Eye For Film >> Movies >> Cookie's Fortune (1998) Film Review
Robert Altman has returned in triumph to what he does best, the ensemble film. His location is Holly Springs, a historic small town in Mississippi, where the fishing pole, difficult families and singing the blues comes with the territory.
Based on an excellent original script by Anne Rapp, it centres around the body of a woman, lying in a big bed, with a pillow over her face, in a grand old house, cluttered with memorabilia. Was she killed, or did she shoot herself?
The local cops go through the motions, but have no real experience of this kind of thing, and, since everyone knows everyone around here, making rules about crime scene etiquette is an exercise in futility. They arrest the wrong guy, naturally, until a proper detective from out of town takes over.
It is not so much the shock of the death, or what happens afterwards, or the motives behind all that, which elevates the movie into an area of eccentricity, laced with Wild Turkey and sweet delight. It is the characters.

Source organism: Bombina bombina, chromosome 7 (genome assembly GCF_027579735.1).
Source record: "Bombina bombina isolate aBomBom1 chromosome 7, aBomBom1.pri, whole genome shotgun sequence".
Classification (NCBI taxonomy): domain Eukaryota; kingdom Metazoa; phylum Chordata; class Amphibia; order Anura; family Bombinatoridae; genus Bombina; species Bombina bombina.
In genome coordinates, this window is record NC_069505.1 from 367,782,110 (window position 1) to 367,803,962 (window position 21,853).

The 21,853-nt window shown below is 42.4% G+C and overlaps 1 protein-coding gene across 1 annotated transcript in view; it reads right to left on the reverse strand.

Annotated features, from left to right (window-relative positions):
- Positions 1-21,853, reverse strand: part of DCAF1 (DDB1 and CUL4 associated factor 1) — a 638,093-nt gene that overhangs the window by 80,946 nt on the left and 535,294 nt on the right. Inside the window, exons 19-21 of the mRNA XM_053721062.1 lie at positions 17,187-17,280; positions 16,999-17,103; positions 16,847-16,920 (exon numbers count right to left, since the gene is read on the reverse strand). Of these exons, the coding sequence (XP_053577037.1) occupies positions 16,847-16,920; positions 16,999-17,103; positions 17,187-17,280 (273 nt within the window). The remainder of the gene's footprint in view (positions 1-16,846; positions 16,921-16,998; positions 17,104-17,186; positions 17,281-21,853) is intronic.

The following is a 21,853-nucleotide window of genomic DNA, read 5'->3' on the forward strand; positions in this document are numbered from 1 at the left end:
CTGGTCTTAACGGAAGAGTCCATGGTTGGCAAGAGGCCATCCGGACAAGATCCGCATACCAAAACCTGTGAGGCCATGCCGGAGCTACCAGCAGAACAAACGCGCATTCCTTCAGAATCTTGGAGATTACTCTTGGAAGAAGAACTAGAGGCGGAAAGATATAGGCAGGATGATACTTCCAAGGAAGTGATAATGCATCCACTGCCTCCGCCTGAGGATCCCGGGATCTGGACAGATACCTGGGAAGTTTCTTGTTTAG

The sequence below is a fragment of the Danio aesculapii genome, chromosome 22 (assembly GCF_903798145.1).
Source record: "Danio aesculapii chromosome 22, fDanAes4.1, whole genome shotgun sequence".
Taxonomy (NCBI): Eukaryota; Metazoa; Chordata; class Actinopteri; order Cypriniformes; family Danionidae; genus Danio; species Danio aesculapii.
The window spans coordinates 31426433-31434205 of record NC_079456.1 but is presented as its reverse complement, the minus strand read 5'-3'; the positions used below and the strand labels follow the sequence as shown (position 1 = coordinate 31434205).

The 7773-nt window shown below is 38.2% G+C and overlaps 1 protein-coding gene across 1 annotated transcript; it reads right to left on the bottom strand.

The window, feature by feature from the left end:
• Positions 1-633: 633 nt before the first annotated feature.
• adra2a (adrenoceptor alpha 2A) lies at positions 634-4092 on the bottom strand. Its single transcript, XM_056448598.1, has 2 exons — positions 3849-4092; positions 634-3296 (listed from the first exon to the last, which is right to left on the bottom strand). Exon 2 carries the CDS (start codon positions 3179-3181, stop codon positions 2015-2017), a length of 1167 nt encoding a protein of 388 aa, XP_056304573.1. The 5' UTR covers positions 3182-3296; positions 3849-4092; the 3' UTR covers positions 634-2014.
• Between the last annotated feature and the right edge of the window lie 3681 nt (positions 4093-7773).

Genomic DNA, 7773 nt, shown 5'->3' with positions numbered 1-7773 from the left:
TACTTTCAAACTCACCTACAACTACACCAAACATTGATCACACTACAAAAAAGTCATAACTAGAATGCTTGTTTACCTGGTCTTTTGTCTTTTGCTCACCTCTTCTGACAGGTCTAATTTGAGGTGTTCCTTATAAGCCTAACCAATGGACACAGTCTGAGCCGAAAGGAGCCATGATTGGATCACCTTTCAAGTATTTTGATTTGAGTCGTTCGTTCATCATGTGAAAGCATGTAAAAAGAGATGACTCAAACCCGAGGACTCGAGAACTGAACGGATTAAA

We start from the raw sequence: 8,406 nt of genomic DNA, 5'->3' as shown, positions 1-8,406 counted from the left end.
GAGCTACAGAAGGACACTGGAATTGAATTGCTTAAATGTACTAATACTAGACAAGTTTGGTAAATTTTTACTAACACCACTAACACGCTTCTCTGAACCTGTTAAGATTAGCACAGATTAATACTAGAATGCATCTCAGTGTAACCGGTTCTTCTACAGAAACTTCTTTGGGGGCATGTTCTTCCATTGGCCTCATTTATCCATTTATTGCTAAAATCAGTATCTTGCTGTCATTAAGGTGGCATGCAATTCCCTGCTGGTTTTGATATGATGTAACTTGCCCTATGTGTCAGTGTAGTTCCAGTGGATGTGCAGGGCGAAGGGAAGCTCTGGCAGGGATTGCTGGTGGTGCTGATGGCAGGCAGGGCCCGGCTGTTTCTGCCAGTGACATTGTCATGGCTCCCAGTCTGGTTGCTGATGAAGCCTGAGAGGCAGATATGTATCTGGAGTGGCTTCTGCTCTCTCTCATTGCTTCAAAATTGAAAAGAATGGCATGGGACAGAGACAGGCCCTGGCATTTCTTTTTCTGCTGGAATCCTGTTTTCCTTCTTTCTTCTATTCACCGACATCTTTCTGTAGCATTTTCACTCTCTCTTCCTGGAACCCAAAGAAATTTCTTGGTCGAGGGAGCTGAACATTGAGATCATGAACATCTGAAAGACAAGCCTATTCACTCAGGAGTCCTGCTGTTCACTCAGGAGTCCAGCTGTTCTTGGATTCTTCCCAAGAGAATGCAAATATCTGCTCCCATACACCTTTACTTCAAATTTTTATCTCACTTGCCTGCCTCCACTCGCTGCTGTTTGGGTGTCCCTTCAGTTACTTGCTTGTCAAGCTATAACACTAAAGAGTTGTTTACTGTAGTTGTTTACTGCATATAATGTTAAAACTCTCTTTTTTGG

Altman has chosen the perfect cast. Outstanding are Patricia Neal as Cookie, the oldest member of the Orcutt family, Charles S Dutton as her loyal black friend and helper, Glenn Close as her opinionated niece and Julianne Moore as another niece who can't make decisions to save her life.
Liv Tyler is a ballsy rebel from the next generation, with a bad girl reputation for being too sassy for these good Southern folk. Chris O'Donnell is the rookie cop, who has the hots for her, guaranteed to make a tricky situation trickier. Definitely homegrown, Cookie's Fortune is a reminder that no amount of computer-generated wizardry can lift the spirits as high as wish-list actors in exactly the right place with a script they respect and a director they revere.Reviewed on: 19 Jan 2001
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